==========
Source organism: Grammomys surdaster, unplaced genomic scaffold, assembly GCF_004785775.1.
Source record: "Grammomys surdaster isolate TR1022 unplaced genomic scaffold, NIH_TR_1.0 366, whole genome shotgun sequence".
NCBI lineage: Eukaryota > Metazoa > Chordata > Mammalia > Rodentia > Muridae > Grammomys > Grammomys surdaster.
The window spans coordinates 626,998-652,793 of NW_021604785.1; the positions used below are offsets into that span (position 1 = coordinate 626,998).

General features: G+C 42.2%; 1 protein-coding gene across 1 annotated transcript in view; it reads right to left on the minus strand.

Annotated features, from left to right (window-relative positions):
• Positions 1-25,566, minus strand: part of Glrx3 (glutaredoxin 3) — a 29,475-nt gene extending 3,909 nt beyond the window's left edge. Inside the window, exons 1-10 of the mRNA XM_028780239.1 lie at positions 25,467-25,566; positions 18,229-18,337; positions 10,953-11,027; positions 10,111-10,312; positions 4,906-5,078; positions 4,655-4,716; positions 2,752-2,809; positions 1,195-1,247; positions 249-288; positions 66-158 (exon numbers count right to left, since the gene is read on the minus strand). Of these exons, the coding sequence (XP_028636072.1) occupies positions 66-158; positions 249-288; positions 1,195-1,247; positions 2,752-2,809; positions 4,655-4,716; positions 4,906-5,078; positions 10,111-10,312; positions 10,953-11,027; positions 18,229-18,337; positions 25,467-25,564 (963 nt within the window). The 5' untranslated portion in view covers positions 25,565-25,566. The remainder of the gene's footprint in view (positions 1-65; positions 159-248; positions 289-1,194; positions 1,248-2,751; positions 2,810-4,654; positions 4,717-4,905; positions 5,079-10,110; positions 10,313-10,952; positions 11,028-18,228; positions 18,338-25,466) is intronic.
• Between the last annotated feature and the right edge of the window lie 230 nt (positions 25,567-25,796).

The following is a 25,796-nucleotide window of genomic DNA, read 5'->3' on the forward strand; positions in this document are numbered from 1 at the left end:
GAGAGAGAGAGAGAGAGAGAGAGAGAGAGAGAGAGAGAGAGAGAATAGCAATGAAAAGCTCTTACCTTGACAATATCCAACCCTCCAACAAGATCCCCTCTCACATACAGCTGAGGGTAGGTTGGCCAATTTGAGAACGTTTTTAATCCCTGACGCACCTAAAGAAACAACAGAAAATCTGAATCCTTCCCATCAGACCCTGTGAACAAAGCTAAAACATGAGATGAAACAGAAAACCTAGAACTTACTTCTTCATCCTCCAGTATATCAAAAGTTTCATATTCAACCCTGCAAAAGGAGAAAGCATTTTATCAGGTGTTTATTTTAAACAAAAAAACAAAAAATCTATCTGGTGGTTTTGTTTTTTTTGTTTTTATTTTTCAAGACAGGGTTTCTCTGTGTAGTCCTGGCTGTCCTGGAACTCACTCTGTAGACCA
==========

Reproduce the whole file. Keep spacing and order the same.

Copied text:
Source organism: Grammomys surdaster, unplaced genomic scaffold, assembly GCF_004785775.1.
Source record: "Grammomys surdaster isolate TR1022 unplaced genomic scaffold, NIH_TR_1.0 366, whole genome shotgun sequence".
NCBI lineage: Eukaryota > Metazoa > Chordata > Mammalia > Rodentia > Muridae > Grammomys > Grammomys surdaster.
The window spans coordinates 626,998-652,793 of NW_021604785.1; the positions used below are offsets into that span (position 1 = coordinate 626,998).

General features: G+C 42.2%; 1 protein-coding gene across 1 annotated transcript in view; it reads right to left on the minus strand.

Annotated features, from left to right (window-relative positions):
• Positions 1-25,566, minus strand: part of Glrx3 (glutaredoxin 3) — a 29,475-nt gene extending 3,909 nt beyond the window's left edge. Inside the window, exons 1-10 of the mRNA XM_028780239.1 lie at positions 25,467-25,566; positions 18,229-18,337; positions 10,953-11,027; positions 10,111-10,312; positions 4,906-5,078; positions 4,655-4,716; positions 2,752-2,809; positions 1,195-1,247; positions 249-288; positions 66-158 (exon numbers count right to left, since the gene is read on the minus strand). Of these exons, the coding sequence (XP_028636072.1) occupies positions 66-158; positions 249-288; positions 1,195-1,247; positions 2,752-2,809; positions 4,655-4,716; positions 4,906-5,078; positions 10,111-10,312; positions 10,953-11,027; positions 18,229-18,337; positions 25,467-25,564 (963 nt within the window). The 5' untranslated portion in view covers positions 25,565-25,566. The remainder of the gene's footprint in view (positions 1-65; positions 159-248; positions 289-1,194; positions 1,248-2,751; positions 2,810-4,654; positions 4,717-4,905; positions 5,079-10,110; positions 10,313-10,952; positions 11,028-18,228; positions 18,338-25,466) is intronic.
• Between the last annotated feature and the right edge of the window lie 230 nt (positions 25,567-25,796).

The following is a 25,796-nucleotide window of genomic DNA, read 5'->3' on the forward strand; positions in this document are numbered from 1 at the left end:
GAGAGAGAGAGAGAGAGAGAGAGAGAGAGAGAGAGAGAGAGAGAATAGCAATGAAAAGCTCTTACCTTGACAATATCCAACCCTCCAACAAGATCCCCTCTCACATACAGCTGAGGGTAGGTTGGCCAATTTGAGAACGTTTTTAATCCCTGACGCACCTAAAGAAACAACAGAAAATCTGAATCCTTCCCATCAGACCCTGTGAACAAAGCTAAAACATGAGATGAAACAGAAAACCTAGAACTTACTTCTTCATCCTCCAGTATATCAAAAGTTTCATATTCAACCCTGCAAAAGGAGAAAGCATTTTATCAGGTGTTTATTTTAAACAAAAAAACAAAAAATCTATCTGGTGGTTTTGTTTTTTTTGTTTTTATTTTTCAAGACAGGGTTTCTCTGTGTAGTCCTGGCTGTCCTGGAACTCACTCTGTAGACCA